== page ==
VB News Desk: A Hip New Exosuit for Walking and Running
Posted on Sat, Aug 24, 2019 @ 09:00 AM by Laura Snider
We love cool medical technology here at Visible Body, so it’s no surprise that a story about an exosuit that can make both walking and running easier caught our attention! (Also, the sci-fi flavor of the word “exosuit” is undeniable.)
This cutting-edge wearable robot that can adapt to walking and running is the subject of a new study published in Science on August 16. The project was a collaboration between scientists from Harvard’s Wyss Institute for Biologically Inspired Engineering and John A. Paulson School of Engineering and Applied Sciences (SEAS) and the University of Nebraska Omaha.
Hip extension (feat. gluteus maximus). Video footage from Muscle Premium.
If you’re not familiar with the gluteal muscles, here’s a quick overview. There are three gluteal muscles: gluteus maximus, gluteus medius, and gluteus minimus. During walking and running, gluteus maximus functions as one of the prime movers of hip extension and gluteus minimus and medius help stabilize the hips and pelvis.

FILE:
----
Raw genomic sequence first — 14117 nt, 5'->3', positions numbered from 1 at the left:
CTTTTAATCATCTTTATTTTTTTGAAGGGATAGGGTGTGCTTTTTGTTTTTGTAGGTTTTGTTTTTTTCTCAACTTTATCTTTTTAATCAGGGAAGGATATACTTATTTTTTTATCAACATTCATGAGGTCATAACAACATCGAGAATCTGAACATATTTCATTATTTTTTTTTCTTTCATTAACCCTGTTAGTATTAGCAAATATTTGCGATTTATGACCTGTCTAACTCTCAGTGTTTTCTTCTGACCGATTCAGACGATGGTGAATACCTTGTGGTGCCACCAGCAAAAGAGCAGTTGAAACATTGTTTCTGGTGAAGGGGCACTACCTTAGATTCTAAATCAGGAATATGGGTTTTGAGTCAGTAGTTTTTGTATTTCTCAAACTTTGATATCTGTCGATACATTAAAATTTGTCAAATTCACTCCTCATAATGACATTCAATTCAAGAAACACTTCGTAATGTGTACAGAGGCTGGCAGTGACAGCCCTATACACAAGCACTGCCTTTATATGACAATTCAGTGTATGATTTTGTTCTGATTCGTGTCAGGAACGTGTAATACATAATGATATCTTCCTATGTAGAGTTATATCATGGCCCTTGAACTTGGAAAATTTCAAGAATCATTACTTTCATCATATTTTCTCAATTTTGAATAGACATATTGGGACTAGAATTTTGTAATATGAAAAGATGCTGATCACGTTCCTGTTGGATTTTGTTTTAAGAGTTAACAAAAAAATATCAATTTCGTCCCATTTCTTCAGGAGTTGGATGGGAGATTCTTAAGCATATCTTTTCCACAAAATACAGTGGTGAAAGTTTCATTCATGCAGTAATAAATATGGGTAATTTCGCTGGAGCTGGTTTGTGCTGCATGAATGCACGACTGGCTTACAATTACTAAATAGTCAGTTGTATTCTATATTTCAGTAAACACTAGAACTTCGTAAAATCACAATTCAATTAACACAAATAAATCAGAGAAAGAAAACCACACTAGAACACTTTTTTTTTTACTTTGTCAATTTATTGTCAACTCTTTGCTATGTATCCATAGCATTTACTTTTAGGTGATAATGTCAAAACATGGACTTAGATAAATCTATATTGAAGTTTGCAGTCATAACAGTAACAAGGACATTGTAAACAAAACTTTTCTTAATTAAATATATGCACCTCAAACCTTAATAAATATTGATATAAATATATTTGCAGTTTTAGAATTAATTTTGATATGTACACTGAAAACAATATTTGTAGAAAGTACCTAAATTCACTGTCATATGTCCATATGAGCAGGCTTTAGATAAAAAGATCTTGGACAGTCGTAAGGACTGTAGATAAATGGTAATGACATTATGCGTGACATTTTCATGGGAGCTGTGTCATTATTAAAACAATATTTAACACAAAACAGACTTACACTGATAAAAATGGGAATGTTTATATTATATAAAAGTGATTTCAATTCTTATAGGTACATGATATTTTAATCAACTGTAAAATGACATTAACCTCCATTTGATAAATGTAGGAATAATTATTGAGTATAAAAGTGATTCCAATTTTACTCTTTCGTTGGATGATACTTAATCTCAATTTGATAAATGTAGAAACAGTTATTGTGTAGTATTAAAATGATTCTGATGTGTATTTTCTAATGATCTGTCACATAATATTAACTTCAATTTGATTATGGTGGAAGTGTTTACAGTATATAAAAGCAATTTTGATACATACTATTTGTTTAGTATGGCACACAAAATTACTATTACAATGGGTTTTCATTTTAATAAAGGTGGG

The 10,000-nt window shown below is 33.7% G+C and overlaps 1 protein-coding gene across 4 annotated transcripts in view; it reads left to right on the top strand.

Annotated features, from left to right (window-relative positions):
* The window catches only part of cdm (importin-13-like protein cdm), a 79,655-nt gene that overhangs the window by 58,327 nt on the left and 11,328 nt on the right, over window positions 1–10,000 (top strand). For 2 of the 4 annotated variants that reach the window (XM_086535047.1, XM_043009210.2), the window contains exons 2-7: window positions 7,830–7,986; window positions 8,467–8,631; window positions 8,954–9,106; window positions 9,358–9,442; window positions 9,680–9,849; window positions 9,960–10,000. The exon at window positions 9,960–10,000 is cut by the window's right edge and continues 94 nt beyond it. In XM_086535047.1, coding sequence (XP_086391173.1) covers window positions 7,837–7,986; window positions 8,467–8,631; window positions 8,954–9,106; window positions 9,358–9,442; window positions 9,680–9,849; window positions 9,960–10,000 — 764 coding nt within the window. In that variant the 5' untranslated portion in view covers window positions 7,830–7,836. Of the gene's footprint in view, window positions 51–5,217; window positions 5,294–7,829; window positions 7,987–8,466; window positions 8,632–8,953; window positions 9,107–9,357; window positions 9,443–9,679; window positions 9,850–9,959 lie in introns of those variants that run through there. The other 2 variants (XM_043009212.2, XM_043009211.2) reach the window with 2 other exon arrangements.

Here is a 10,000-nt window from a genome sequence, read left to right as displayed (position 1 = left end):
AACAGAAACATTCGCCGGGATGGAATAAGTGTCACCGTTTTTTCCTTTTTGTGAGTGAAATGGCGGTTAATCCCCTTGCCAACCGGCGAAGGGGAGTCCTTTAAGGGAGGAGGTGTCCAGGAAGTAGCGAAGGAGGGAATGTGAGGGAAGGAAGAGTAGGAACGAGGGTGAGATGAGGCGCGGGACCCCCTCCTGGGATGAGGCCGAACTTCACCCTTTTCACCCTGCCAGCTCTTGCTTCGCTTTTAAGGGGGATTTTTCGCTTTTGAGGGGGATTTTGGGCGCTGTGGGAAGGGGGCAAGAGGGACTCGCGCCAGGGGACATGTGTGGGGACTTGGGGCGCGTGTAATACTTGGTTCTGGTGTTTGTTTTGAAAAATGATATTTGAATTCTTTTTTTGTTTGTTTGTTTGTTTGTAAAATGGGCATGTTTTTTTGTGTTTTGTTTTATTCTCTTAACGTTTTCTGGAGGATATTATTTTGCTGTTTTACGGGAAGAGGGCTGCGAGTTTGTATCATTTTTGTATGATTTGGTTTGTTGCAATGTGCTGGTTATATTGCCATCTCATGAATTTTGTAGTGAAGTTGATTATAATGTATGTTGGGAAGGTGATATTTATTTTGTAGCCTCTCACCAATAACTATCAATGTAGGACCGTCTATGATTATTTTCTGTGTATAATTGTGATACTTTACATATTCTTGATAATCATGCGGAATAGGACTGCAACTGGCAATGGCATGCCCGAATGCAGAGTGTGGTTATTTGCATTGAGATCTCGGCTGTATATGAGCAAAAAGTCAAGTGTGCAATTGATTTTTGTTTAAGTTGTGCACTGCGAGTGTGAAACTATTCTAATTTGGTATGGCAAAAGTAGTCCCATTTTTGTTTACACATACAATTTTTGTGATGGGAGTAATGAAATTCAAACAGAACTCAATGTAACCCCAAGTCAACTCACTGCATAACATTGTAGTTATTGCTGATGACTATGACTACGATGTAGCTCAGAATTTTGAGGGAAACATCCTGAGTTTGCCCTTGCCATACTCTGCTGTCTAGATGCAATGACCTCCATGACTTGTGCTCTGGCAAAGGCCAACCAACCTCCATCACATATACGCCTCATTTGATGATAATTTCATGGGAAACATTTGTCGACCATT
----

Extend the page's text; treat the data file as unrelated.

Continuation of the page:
Perhaps the coolest and most innovative aspect of this device is that its cable actuation system can adjust to when the wearer is walking vs. running. The exosuit detects differences in its wearer’s gait by keeping track of the acceleration of their center of mass via a system of sensors. Then the cable system’s function adjusts accordingly.
Ultimately, the authors of the study are confident in the wide range of applications for such lightweight and adaptable wearable technology. The walking/running exosuit can assist everyone from hikers on challenging terrain to soldiers carrying heavy loads to individuals with mobility challenges. For example, Prof. Walsh led a team back in 2017 that created an ankle-assisting exosuit to help patients recovering from strokes. Walsh’s lab has collaborated with ReWalk Robotics to make a version of that suit commercially available in the US and Europe.
Want to learn more about the glutes and how muscles produce movement? Check out these VB Blog posts: